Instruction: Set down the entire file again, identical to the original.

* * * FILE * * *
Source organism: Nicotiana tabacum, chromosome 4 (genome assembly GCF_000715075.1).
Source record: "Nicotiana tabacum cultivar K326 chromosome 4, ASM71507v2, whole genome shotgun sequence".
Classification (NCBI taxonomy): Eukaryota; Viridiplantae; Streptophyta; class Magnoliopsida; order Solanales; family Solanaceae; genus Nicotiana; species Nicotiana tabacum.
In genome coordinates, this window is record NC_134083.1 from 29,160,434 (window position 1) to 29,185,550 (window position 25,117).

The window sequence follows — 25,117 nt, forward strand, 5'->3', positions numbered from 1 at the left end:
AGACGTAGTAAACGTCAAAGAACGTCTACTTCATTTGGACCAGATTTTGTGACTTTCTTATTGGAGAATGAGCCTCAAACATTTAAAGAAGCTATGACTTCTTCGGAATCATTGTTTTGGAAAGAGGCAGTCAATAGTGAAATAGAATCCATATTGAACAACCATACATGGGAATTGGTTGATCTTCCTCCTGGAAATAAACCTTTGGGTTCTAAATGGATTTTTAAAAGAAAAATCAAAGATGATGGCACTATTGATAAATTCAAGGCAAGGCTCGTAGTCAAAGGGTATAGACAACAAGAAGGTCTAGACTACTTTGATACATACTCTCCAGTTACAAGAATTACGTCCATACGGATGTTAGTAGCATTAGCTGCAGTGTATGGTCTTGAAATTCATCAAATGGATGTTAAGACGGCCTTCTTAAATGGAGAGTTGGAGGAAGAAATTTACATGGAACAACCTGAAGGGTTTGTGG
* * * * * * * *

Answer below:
Source organism: Nicotiana tabacum, chromosome 4 (genome assembly GCF_000715075.1).
Source record: "Nicotiana tabacum cultivar K326 chromosome 4, ASM71507v2, whole genome shotgun sequence".
Classification (NCBI taxonomy): Eukaryota; Viridiplantae; Streptophyta; class Magnoliopsida; order Solanales; family Solanaceae; genus Nicotiana; species Nicotiana tabacum.
In genome coordinates, this window is record NC_134083.1 from 29,160,434 (window position 1) to 29,185,550 (window position 25,117).

The window sequence follows — 25,117 nt, forward strand, 5'->3', positions numbered from 1 at the left end:
AGACGTAGTAAACGTCAAAGAACGTCTACTTCATTTGGACCAGATTTTGTGACTTTCTTATTGGAGAATGAGCCTCAAACATTTAAAGAAGCTATGACTTCTTCGGAATCATTGTTTTGGAAAGAGGCAGTCAATAGTGAAATAGAATCCATATTGAACAACCATACATGGGAATTGGTTGATCTTCCTCCTGGAAATAAACCTTTGGGTTCTAAATGGATTTTTAAAAGAAAAATCAAAGATGATGGCACTATTGATAAATTCAAGGCAAGGCTCGTAGTCAAAGGGTATAGACAACAAGAAGGTCTAGACTACTTTGATACATACTCTCCAGTTACAAGAATTACGTCCATACGGATGTTAGTAGCATTAGCTGCAGTGTATGGTCTTGAAATTCATCAAATGGATGTTAAGACGGCCTTCTTAAATGGAGAGTTGGAGGAAGAAATTTACATGGAACAACCTGAAGGGTTTGTGG